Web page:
Okay. And I guess, one another quick question for us [ph]. If you think about kind of the distribution, who is buying Xi’s very Si’s this quarter, particularly in the U.S., what might that help you understand in terms of people’s willingness to buy in advance of the additional instruments that are being reviewed by FDA and would that track with your expectations where people are moving more quickly, just maybe a little bit more flavor on what was going on in the quarter. Thank you.

Gary Guthart

Just in terms of basic response, we were pleased with the response of Xi. I think that surgeons in the markets that we had targeted for it, I think really appreciated it, understood the capabilities that were brought forward. Things like colorectal surgery and thoracic surgery, a lot of the kinds of features that we brought with things that they have been asking for or anticipating. I think I was positive surprised by some of the response of gynecologic oncology, some things that some features being brought forward that I think they’ll appreciate likewise in urology. So I think there was a broader positive reception than we had anticipated a surgical side. In terms of the splits of who is interested and who is buying from a commercial point of view. In the U.S. I’ll turn that to Marshall and just give a little color on, existing customers versus retails and so on.

Marshall Mohr

So within U.S. we saw [indiscernible] second systems – I think briefly I’ve just taken a little bit of longer that we’ll – resulting –

Ben Andrew – William Blair

Thank you.

Operator

Thank you very much. Our next question in queue will come from David Roman with Goldman Sachs. Please go ahead.

David Roman – Goldman Sachs

Thank you, and good evening. I wanted to maybe just start with a follow-up to Gary, your answer to the prior question regarding the next couple of years being a period of investment. As you kind of look forward in the evolution here of robotic surgery, globally why you want to visit to look like when you come at the other of that investment cycle. What would sort of be in your mind considered a successful trajectory for the company as we move beyond that investment period?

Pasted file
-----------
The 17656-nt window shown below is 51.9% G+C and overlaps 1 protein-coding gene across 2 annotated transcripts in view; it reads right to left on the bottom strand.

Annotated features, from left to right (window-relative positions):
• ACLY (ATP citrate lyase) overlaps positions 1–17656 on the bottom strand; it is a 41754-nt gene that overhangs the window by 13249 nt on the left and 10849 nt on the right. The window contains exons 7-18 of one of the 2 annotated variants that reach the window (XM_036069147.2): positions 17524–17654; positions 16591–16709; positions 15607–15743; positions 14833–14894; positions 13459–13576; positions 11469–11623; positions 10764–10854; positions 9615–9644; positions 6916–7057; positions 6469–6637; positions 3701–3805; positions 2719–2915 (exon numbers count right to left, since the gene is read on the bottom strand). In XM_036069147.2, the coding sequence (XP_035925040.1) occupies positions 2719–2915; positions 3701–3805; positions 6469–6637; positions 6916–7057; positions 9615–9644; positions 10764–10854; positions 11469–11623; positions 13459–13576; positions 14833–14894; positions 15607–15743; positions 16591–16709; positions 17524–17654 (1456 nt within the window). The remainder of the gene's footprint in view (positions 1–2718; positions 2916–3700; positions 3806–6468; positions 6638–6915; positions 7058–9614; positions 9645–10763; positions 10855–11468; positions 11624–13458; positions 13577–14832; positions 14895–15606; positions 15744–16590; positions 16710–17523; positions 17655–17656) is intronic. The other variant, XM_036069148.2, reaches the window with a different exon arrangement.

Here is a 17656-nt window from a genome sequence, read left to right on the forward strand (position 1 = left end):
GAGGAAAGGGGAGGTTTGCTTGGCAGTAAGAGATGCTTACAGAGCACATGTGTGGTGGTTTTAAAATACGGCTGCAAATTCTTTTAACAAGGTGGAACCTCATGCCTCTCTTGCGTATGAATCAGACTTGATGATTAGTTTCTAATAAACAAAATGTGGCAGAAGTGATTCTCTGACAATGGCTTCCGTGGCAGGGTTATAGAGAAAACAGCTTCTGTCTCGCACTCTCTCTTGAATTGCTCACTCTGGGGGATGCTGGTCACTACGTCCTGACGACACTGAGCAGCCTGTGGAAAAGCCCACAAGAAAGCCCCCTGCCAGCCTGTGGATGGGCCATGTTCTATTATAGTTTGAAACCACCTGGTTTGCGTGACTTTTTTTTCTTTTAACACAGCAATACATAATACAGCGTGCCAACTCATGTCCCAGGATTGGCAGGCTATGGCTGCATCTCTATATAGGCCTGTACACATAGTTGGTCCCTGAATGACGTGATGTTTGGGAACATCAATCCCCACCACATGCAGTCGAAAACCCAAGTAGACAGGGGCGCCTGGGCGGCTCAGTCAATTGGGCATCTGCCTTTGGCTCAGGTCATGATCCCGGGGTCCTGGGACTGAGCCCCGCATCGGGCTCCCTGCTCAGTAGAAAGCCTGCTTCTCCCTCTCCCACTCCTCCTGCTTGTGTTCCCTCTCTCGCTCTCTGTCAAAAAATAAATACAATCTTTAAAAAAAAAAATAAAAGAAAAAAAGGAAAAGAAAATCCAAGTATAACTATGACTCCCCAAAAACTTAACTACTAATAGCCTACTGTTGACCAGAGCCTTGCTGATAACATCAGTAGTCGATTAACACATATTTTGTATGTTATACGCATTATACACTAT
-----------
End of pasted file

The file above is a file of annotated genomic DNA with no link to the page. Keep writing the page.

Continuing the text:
Gary Guthart

I think you’re asking around what is the financial profile or you’re asking around what is the ultimate like surgical vision?

David Roman – Goldman Sachs

Well, if you like to put it into growth rate terms, I – we generally take that but what operationally is actually going on in the business, and maybe anything you do to help frame it for us as this becomes standard of care across multiple category, do we see an inflection point in Europe, do we see multiple categories in Japan. Like what would you operationally want to see, come out of that.

Gary Guthart

Yes, so as we think about the opportunity looking forward I think there are a couple of big buckets. One of them in areas treating cancer and complex disease which are largely open surgical procedures, we see opportunity globally. In the U.S., we’re early in our experience in colorectal and thoracic; in Europe, we see opportunities in urology and gynecology for malignant conditions in colorectal and thoracic as well, likewise in Asia. So that sort of opportunities is one that we have been investing in, both on the product side as you know, things like Xi and stapling, and expanding and filling out the stapling line, as well as increasing our capabilities in terms of direct markets. And so, I think that opportunity is substantial, I think we’re still in the early innings of that – of exploring that opportunity and delivering those products and the consequences of those to those markets. So that’s one set that continues. A large part of our business is for gland [ph] surgery as well and you see things like the hernia opportunity we just discussed evolving pretty nicely. And as that happens, we will also look for products that optimize that opportunity, both clinically and economically. And I think those things are also translated cross borders. So we’re really working on both sets, we’re further ahead in adoption on the complex and cancer side, and so that’s where we’re starting in our U.S. markets for the most part. And that really informs the product pipeline in the go-to-market strategies that you’ve heard us talk about.